Thanksgiving Activities for Older Kids

Thanksgiving activities

The Spruce / Margot Cavin

Thanksgiving is an important time for families to get together, make new memories, and enjoy time off from school and work. If your child is older—a tween or preteen—they may need a bit of extra encouragement when it comes to helping prepare for the big meal or spending time with family. Ahead of the holiday, take a few moments to plan for new traditions to implement with your children—whether it's whipping up an appetizer, volunteering in your town, or expressing thankfulness, the memories you create will last far beyond the last leftovers in your fridge. These Thanksgiving activities offer up easy (and fun!) ways to include your older children in the holiday, all while passing on priceless lessons that will stay with them long after the holiday has gone.

Style the Dinner Table

One of the best ways to involve an older child in Thanksgiving prep is to ask them to dress the table themselves. You can use this as an opportunity to teach your child about the proper way to set a formal table or encourage them to bring a bit of their style and creativity to the task. Ask them to craft up place cards for each guest, come up with a fun dinnertime activity to keep younger kids engaged, or allow them to pick out a special tablecloth to jazz up the dinner scene.

Cornucopia
The Spruce / Margot Cavin

Make a Batch of Snack Mix

Your guests will probably want a snack to hold them over until dinner is ready on Thanksgiving day. This easy cooking project is ideal for a teen or tween looking to help out in the kitchen, as it allows them to be helpful and creative without tasking them with any recipes too important to the main meal. Have your child start with a traditional Chex Mix base, then allow them to pick from a selection of nuts, dried fruits, seeds, and any other fall-themed goodies that come to mind. The best part: Any leftovers can be stored in an air-tight container to send off to school with your child post-holiday.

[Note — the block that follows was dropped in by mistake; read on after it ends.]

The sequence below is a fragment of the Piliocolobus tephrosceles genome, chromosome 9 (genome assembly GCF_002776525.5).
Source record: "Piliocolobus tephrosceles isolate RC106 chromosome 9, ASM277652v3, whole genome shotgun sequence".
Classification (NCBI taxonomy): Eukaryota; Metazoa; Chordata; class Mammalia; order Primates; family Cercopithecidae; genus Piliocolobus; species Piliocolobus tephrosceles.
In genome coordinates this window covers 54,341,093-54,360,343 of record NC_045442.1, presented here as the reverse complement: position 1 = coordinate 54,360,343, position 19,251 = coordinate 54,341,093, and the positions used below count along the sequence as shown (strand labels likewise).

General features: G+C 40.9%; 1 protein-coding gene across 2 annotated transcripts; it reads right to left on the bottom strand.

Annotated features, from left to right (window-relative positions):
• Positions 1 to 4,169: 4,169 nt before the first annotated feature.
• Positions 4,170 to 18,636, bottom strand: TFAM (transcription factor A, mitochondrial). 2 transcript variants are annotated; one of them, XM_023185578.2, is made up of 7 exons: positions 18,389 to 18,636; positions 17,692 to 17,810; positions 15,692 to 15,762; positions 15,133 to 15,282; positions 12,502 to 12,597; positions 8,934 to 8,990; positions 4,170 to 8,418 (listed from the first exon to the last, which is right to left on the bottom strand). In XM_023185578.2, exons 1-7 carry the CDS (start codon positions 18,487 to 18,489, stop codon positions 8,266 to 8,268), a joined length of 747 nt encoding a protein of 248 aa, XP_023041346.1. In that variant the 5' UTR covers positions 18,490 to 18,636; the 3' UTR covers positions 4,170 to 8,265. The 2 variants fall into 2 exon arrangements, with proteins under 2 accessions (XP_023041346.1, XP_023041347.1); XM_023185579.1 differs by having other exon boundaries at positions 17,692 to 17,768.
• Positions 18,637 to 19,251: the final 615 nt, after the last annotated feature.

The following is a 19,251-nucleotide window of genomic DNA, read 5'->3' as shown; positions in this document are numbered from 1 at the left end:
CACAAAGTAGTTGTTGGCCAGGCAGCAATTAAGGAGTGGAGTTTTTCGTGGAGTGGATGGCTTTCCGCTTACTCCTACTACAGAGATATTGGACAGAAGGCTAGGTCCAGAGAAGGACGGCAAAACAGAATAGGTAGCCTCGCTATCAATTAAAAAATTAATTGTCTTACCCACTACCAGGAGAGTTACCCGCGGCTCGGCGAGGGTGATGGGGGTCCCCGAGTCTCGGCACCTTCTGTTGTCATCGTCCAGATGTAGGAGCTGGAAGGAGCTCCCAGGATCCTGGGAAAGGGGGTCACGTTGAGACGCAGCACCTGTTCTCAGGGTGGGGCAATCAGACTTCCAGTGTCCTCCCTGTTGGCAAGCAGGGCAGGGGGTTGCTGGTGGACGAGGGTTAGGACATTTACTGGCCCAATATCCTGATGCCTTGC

Snack mix of nuts and candy
The Spruce / Margot Cavin

Volunteer With Your Tween

If you find yourselves with a few free days around the Thanksgiving holiday, make plans to fit in some volunteering with your child. Donating your time to those less fortunate is a great way to share important values with your child and show them that sometimes the best way to celebrate a holiday is to make it special for someone else. Ask your local church or food bank if they need help serving their patrons, or simply help out an elderly neighbor or relative who may be alone during the holiday season.

Create a Gratitude Journal Together

Thanksgiving is about spending time with family, being thankful for all we have, and maintaining a sense of gratitude. Acknowledging and expressing that gratitude is an important tool for developing compassion for others, and there's no better time to help your child learn this than around the holidays. To aid in this lesson, gift your tween or teen a gratitude journal ahead of Thanksgiving. They can fill it out however they like, but if they need a prompt to start, ask them to begin by elaborating on three things they're thankful for.

Go even further and set an example for your child by working on a gratitude journal of your own. You can even make it a daily ritual you do together for the duration of the holiday season (no need to stop after Thanksgiving!). Some days may be easier than others, but finding the good in even the most difficult days will be an important life lesson for your child (even funny entries, like "We didn't run out of toilet paper" can help grow a sense of gratitude!). Plus, the journal will serve as a great outlet for any difficult feelings of anger or resentment you child may encounter while spending time with family over the holidays. Bottom line: A gratitude journal is a great holiday habit to start now—and an even better one to continue to encourage all year long.

Journal entry
The Spruce / Margot Cavin

Create New Holiday Traditions

Many families have holiday traditions they look forward to year after year. It's likely you don't know just how much those traditions mean to your tweens—they probably wait 365 days just to decorate the house with you, sing carols in anticipation of Christmas, or go on a post-turkey hike on Thanksgiving. Be sure to make time this year for all your typical holiday traditions and encourage your older children to come up with a few new ones of their own.

Any traditions you do as a family probably started when your children were small and may even be hold-overs from your own upbringing. Definitely not a bad thing, but it also doesn't take into consideration any new, more grown-up desires your teen or tween may have developed over the years. Who knows—they may be dying to visit a local museum's historical Thanksgiving exhibit or want to go Black Friday shopping with their chore money. This year is the perfect time to incorporate traditions both old and new into your holiday plans.